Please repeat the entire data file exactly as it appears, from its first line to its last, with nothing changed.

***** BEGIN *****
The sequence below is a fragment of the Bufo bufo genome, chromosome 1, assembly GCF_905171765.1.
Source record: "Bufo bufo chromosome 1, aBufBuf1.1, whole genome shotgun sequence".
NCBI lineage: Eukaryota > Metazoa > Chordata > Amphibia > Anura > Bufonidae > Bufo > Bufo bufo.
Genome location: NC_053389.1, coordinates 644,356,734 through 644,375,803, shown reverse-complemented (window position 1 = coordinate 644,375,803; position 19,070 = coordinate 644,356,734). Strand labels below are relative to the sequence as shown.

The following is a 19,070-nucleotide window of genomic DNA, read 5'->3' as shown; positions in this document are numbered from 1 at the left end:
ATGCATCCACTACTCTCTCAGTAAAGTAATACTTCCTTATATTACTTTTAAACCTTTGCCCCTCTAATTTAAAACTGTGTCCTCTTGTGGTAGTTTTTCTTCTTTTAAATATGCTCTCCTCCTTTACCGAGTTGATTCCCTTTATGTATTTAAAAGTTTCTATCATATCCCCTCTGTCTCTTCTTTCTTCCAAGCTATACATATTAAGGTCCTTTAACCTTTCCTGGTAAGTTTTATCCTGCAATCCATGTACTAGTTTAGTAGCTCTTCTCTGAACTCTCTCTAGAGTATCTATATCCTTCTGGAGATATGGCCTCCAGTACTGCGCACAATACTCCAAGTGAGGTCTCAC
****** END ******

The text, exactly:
The sequence below is a fragment of the Bufo bufo genome, chromosome 1, assembly GCF_905171765.1.
Source record: "Bufo bufo chromosome 1, aBufBuf1.1, whole genome shotgun sequence".
NCBI lineage: Eukaryota > Metazoa > Chordata > Amphibia > Anura > Bufonidae > Bufo > Bufo bufo.
Genome location: NC_053389.1, coordinates 644,356,734 through 644,375,803, shown reverse-complemented (window position 1 = coordinate 644,375,803; position 19,070 = coordinate 644,356,734). Strand labels below are relative to the sequence as shown.

The following is a 19,070-nucleotide window of genomic DNA, read 5'->3' as shown; positions in this document are numbered from 1 at the left end:
ATGCATCCACTACTCTCTCAGTAAAGTAATACTTCCTTATATTACTTTTAAACCTTTGCCCCTCTAATTTAAAACTGTGTCCTCTTGTGGTAGTTTTTCTTCTTTTAAATATGCTCTCCTCCTTTACCGAGTTGATTCCCTTTATGTATTTAAAAGTTTCTATCATATCCCCTCTGTCTCTTCTTTCTTCCAAGCTATACATATTAAGGTCCTTTAACCTTTCCTGGTAAGTTTTATCCTGCAATCCATGTACTAGTTTAGTAGCTCTTCTCTGAACTCTCTCTAGAGTATCTATATCCTTCTGGAGATATGGCCTCCAGTACTGCGCACAATACTCCAAGTGAGGTCTCAC